We had a wonderful reunion with some of my SAE fraternity brothers over the weekend. One of them I had not seen in almost 50 years. My wife did a wonderful job of planning the event and we certainly enjoyed the evening reminiscing about our days in college. Cars were a subject also and Pepe showed well to our guest. Sometimes, as we enter the “Golden Years,” we love to look back, reflect on the past and the good times we enjoyed. Life sometimes dictates that you need the comfort of long time friends to bring your state of mind to normalcy. In college, I happened to purchase a set of real magnesium American 5-spokes that I installed on my Corvette. He remembered them as they were the only set in our small town. I kept those wheels for many years and through my numerous relocations, I either gave them to someone or sold them. I can’t recall. We were all convertible guys in college and to some extent, still our. The topless cars led to wonderful experiences through all kinds of weather and various places. Keep in mind we all grew up in the Midwest where topless was very seasonal and tops deteriorated rather quickly. The Corvette, of course, had two tops which helped save the top during those cold winters. My love for the convertible/roadster has never faded and probably never will. As you know, I am particular found of the open wheel roadsters.
My years in college often led to summers at Indy watching the Indy 500 from the infield. Hot rods were scarce, especially roadsters. As mentioned many times before, my first encounter with a true California hiboy roadster was Tom McMullen’s classic flamed beauty that was parked on the sidewalk in front of a bar in Indy. I never forgot that car and kept track of Â it for years. I watched the car being redone at CSR’s in Huntington Beach and Chuck made it into a street rod rather than a true Hot Rod. He kept the seats and other parts in his storage area of his new shop. Later, when Jorge purchased the car and had Roy redo it again, he was able to obtain some of the original parts from Chuck. The last sale of the famous roadster generated $700,000 which I believe is an all time record for a Deuce hiboy roadster. Yes, old Hot Rods with history command a big price in today’s market place.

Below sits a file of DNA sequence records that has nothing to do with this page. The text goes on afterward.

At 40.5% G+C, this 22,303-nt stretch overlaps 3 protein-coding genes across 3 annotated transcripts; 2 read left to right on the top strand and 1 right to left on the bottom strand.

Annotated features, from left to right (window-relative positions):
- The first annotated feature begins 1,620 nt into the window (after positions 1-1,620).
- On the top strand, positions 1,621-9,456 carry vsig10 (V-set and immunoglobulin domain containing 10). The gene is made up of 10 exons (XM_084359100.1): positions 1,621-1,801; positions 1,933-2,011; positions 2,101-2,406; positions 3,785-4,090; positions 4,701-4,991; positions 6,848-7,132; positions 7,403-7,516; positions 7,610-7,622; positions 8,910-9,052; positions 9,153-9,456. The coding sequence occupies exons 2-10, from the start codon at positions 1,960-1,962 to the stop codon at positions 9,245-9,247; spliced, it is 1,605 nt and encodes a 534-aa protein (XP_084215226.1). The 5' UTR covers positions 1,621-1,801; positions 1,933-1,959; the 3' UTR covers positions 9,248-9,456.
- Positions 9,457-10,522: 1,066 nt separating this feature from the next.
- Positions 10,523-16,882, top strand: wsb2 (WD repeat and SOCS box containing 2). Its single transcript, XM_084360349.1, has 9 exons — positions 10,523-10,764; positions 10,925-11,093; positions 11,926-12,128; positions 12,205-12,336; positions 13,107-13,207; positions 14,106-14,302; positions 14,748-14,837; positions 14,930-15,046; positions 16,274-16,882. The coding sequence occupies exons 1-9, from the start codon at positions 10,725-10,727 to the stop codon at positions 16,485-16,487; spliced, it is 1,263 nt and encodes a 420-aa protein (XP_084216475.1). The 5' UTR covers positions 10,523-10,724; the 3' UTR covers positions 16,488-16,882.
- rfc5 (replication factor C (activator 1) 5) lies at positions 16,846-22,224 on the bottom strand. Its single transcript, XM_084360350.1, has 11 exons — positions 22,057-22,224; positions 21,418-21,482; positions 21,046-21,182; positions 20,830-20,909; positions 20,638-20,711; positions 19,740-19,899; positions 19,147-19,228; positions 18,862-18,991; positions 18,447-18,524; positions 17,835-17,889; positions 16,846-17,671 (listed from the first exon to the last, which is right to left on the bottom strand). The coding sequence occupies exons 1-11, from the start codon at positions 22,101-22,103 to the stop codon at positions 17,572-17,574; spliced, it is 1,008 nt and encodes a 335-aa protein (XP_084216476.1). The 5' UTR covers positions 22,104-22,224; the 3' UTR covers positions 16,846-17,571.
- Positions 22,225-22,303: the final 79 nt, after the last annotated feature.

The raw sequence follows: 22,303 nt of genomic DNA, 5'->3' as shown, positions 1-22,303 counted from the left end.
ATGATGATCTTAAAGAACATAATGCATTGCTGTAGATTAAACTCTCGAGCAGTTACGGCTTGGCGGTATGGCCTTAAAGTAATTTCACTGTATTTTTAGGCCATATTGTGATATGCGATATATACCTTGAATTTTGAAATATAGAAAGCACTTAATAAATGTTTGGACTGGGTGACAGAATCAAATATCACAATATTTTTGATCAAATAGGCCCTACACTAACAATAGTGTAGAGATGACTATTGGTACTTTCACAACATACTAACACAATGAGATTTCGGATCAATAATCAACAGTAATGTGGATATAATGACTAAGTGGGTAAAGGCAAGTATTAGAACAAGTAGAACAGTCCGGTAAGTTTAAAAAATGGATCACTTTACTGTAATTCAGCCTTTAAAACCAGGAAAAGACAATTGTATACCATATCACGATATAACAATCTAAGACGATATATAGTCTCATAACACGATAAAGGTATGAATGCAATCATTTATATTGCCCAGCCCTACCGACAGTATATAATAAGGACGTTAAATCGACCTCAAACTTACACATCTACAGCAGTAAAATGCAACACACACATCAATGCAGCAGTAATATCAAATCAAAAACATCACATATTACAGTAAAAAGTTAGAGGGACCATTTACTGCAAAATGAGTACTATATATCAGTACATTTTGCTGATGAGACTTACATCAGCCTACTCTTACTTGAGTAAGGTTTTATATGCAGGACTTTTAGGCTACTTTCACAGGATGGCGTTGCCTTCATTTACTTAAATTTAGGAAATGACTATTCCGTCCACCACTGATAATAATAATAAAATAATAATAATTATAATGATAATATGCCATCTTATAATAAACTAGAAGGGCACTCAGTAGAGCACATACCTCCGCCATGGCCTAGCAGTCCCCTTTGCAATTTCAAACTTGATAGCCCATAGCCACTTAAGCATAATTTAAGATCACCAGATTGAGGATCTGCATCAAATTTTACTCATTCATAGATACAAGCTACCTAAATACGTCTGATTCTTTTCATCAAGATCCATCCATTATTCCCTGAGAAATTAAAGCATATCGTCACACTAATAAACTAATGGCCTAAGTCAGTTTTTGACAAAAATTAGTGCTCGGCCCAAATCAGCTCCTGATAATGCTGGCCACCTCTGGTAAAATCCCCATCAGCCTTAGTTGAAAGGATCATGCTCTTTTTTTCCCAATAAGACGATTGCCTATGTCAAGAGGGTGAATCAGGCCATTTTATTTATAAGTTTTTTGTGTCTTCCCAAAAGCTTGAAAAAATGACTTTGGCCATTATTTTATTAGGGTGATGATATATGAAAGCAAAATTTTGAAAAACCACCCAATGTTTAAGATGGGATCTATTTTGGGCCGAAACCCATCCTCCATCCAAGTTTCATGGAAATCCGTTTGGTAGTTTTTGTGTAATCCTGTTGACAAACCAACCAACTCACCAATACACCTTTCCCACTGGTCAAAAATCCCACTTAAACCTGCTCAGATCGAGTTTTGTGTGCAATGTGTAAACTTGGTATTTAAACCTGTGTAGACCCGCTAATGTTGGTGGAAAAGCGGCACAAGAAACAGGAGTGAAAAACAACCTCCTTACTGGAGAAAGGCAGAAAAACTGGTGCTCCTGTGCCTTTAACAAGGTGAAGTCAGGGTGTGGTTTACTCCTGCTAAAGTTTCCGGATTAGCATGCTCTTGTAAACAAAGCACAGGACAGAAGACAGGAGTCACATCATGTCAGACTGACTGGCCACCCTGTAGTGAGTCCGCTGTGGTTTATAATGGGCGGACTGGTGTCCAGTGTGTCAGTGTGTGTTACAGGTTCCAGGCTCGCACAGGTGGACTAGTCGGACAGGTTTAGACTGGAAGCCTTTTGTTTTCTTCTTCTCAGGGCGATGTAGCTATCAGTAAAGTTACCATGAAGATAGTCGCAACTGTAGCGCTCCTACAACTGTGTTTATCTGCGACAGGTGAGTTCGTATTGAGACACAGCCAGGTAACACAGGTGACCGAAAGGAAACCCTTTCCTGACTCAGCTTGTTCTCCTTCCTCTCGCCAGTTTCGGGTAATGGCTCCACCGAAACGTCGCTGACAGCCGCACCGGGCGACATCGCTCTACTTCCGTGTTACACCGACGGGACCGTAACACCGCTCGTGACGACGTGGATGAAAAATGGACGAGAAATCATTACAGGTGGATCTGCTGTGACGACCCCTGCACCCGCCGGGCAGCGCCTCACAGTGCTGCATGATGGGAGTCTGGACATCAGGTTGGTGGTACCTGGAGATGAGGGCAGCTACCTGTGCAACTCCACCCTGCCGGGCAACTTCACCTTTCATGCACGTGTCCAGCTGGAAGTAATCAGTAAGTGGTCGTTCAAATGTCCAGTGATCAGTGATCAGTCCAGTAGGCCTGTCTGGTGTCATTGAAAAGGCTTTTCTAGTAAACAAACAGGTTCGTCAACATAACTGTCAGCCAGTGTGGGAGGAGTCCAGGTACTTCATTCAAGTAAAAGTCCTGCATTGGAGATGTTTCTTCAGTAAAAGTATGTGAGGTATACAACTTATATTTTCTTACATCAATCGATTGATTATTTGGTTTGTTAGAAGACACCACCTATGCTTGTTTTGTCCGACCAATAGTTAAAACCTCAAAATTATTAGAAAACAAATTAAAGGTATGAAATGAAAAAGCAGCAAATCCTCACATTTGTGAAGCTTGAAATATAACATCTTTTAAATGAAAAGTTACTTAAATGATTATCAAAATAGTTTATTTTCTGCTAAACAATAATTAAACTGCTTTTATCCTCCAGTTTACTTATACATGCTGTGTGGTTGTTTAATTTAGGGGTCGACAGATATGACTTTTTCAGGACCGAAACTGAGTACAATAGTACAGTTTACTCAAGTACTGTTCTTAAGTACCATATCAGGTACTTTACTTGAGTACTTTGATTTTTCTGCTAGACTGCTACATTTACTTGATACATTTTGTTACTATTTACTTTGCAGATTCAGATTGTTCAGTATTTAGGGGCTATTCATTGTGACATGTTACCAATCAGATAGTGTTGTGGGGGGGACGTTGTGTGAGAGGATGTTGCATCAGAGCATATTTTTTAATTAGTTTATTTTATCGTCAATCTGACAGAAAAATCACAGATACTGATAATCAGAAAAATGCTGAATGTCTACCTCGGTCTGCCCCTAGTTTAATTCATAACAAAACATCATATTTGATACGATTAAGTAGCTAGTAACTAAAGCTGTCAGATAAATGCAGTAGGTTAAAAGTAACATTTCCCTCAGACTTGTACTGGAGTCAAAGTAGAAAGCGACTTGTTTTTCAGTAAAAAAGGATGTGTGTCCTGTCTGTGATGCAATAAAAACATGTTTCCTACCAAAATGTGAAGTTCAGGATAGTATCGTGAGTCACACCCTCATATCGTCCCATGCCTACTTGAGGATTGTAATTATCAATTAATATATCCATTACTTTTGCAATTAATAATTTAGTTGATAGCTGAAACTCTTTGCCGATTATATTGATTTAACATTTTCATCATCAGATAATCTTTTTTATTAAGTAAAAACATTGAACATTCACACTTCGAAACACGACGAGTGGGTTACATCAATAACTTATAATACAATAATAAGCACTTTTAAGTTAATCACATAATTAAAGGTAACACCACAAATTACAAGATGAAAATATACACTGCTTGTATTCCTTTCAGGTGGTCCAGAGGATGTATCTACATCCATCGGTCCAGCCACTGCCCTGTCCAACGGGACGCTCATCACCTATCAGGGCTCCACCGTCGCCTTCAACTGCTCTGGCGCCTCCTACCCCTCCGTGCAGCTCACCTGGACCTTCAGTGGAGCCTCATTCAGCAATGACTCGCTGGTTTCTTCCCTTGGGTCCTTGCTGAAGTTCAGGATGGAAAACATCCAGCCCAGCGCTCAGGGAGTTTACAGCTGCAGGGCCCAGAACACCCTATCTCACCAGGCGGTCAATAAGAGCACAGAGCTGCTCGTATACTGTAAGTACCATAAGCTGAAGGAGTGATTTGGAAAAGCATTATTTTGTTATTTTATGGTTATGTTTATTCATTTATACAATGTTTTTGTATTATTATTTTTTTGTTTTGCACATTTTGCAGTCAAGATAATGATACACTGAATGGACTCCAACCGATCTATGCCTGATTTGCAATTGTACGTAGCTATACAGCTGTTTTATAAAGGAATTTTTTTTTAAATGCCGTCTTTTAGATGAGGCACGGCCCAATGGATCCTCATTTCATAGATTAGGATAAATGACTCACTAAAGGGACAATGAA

Customs were the big rage during my youth but they soon disappeared in favor of the pre-48 street rod renaissance that occurred in the early 70’s. NSRA and Goodguys promoted the pre-48 cars through national and local events which attracted car enthusiast’s from around the world. Reproduction parts were available from several sources such as Wescott, Gibbons, Bob Drake and many others. Martens Fabrication and Brown Mold Company developed some of the first Deuce frame rails and Fiberglass bodies. Mike won best Deuce roadster at the 1972 NSRA event in Detroit. I became a distributor for them while I lived in Georgia. The 70’s gave birth to two big hot rod parts suppliers. P&J and TCI were the leaders with quality parts, reasonable prices and a reputation for quality and service. Both of these companies still exist which is a tribute to their business practices. SO-CAL also became a leader when Pete teamed up Alex and put the franchise system in the Hot Rod world. Pete is an excellent promotor, visionary and craftsman who saw a demand for the resurgence of the pre-war hot rods and styling. He and his team have developed a line of parts that make building your dream as easy as your checkbook can handle.
Today, the landscape has changed and the younger generation have made their mark on the hobby with the Camaros, Mustangs, Tri-Five Chevrolets and Mopars of our youth. Customs are back but not like in the 50’s. I know the hobby is safe Â and the fire will continue to burn in the belly for many years in the future. I am a happy man.
Rose was driving in this photo. Note the rear fenders. This was in Pomona not Indy where he also made a run down the return lane with Rose driving.
Here is another famous cover shot of the famed and flamed roadster. Note how young Tom is in this photo. Chrome firewall was a standard addition to most Deuces built in this period. Leg room was not a concern.
Here is another version of the roadster when it was used on Lassie.
Going back a little earlier and this was a high styling 34 roadster on the streets of LA. Not lowered in the front or rear but he added the Duvall and chop to make it cool.
Coupes and girls were also good looking back in the day. What hot rodder wouldn’t be proud of his girl and car? They are building this style again but I don’t know about the ladies. Skirts seem shorter today and lots of Tattoos are popular.
Here is a modern day version with an older build style. I have seen this one at Bakersfield and it’s nice.
In 1959 I was in high school and these type of cars were scarce in Decatur, IL. The group car club photo is priceless. Note there is no motor in the car.
The car is looking more stock and the skirts are getting shorter so this must be in the late 50’s.
Each year at JCP I love to see the new/old style hot rods show up at the Throttler’s picnic. This year it will be in our town. The young guys love the old looking hot rods.
A tub has the capacity for more people and more fun on your cruises. Smooth hood sides were popular in the early days, but cooling problems are experienced in most cases.
Monday’s Backing Plate from Pinkees
New Lincoln style brake backing plates with a Pinkee’s touch. Story on Wednesday’s blog.